The New York Times critic Bosley Crowther would later write that Smith was “Great Britain personified in the eyes of millions of people”, adding, rather dramatically: “He is the Bank of England, the cliffs of Dover, the rock of Gibraltar, and several super-dreadnoughts rolled into one. Upon Mr Smith and the empire the sun would never dare to set.” Smith was so damn British that his MGM contract reportedly included a clause that stated the studio would provide him with transport back to England for Test matches. Smith, then, would regularly take elegant cruises back home on the Queen Mary.
The team started out using UCLA’s sports ground in Westwood, which the club borrowed every weekend under “the single proviso that we try to pull in a few students; a few of them came, looked, sniffed and departed,” later remembered Karloff. In his lavish memoir, The Moon’s A Balloon, David Niven remembers the early days of the club much more dramatically: “Crashes were frequent on Sunset Boulevard on Sunday afternoons when amazed local drivers became distracted by the sight of white flannel trousers and blazers on the football ground of UCLA.
Smith successfully lobbied the Los Angeles Park Commission for a ground of their own. Erected in May 1933 in the city’s sprawling Griffith Park were two fields and a practice area, as well as a pavilion, showers, lockers and a veranda for spectators. In keeping with Smith’s penchant for almost ludicrous levels of authenticity, five carloads of British grass seed were used for the grounds. Look for the cricket grounds now, though, and you’ll be out of luck – it was usurped by an equestrian centre in the 1980s. The pavilion, however, still stands. It’s now a wedding reception centre.
As well as an opportunity to socialise, the club was also a site of heady patriotism. When the Second World War broke out, the club’s First World War-era cricketers paid for David Niven’s ticket back to the UK to fight. There he would serve as an officer in the commando unit of the British army. And you didn’t have to play to get involved, either. Being British was enough to get you on the board. Jeeves and Wooster author PG Wodehouse was on hand to take notes at the club’s first ever meeting. When he could get away from his screenwriting work, he would occasionally keep score at matches in Griffith Park.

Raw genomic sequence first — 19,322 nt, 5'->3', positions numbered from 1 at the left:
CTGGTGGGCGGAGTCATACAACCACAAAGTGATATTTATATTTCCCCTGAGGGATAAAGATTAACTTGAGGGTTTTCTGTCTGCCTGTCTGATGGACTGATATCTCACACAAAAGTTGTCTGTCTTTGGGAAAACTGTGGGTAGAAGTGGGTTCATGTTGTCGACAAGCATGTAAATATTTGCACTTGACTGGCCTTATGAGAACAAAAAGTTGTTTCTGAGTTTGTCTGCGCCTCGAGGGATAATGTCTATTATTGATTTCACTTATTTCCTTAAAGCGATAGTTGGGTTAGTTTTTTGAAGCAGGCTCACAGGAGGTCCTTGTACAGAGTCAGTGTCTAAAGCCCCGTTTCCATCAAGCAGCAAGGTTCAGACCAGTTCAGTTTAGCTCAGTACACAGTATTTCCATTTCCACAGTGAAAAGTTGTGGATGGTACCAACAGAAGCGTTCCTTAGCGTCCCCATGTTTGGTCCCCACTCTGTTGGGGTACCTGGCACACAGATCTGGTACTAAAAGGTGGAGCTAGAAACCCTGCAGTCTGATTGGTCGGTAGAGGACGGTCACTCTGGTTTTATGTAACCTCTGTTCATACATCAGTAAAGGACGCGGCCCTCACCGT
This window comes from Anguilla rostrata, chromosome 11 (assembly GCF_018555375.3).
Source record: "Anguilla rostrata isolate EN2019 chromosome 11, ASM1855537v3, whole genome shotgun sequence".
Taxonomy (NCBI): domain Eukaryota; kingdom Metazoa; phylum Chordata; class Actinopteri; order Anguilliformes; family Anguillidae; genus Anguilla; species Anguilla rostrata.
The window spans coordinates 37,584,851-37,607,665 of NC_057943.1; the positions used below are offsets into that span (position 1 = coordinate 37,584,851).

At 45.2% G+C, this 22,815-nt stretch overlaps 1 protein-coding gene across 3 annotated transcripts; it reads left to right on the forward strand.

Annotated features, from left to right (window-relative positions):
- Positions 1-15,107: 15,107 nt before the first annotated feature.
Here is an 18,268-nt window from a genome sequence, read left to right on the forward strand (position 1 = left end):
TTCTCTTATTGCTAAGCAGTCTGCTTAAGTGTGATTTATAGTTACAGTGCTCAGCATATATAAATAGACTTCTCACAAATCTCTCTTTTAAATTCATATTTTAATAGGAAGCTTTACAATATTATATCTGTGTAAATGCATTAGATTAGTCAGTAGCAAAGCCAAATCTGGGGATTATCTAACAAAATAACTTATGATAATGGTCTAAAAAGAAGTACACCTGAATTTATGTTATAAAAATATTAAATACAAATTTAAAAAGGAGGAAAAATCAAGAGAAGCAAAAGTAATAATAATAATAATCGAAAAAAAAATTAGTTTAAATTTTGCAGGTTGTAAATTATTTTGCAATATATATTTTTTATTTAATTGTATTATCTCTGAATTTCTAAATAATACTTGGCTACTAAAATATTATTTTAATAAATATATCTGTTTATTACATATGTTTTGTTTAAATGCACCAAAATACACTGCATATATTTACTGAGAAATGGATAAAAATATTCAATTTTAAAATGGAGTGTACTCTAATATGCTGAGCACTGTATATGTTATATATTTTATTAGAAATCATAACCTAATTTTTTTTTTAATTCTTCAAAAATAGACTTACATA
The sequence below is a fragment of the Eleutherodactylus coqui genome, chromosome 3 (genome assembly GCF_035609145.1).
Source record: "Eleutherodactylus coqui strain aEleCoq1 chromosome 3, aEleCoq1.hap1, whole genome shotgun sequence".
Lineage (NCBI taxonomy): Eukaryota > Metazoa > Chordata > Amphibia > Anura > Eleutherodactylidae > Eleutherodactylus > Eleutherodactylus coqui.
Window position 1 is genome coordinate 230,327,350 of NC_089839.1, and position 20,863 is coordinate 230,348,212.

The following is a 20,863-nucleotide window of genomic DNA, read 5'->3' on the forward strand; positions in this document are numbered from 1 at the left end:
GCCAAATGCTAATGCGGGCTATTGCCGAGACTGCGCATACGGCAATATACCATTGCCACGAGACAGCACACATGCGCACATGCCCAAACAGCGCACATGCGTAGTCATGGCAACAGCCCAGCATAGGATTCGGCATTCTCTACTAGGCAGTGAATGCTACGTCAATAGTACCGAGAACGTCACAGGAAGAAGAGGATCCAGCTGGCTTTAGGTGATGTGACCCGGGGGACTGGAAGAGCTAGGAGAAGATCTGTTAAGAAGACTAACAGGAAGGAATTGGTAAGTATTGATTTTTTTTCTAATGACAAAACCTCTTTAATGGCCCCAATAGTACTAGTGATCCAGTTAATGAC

Important business was going down at the club, too. Members of the club came together to enact real change in the new and often exploitative film industry. Smith and Karloff, alongside fellow Cricket Club member Claude King – the Northampton-born actor and cast member from the very first version of A Star Is Born – were among the original board of directors of Screen Actors’ Guild. Founded in 1933, the union sought to give the growing ranks of film stars rights in the face of oppressive contracts which saw major studios taking advantage with relentless schedules and intrusive behaviour. A founder member of the Hollywood Cricket Club, British actor Alan Mowbray personally funded the Screen Actors’ Guild in its early days, while another club member, Frank Somerset, would later become its secretary.
Smith’s final film role was in the celebrated 1949 version of Louisa May Alcott’s Little Women. Here, he would star alongside Elizabeth Taylor, who had become a star at 12 thanks to 1944’s National Velvet. Little Women would be released a year after Smith’s death of pneumonia in 1948 at the age of 85, and five years after he was knighted by George VI. As befits a man to whom Britishness was so vital, Smith’s ashes were returned to the UK from Beverly Hills and interred in a churchyard in Hove, Sussex – the county for which he was the captain of the cricket team some 60 years previously.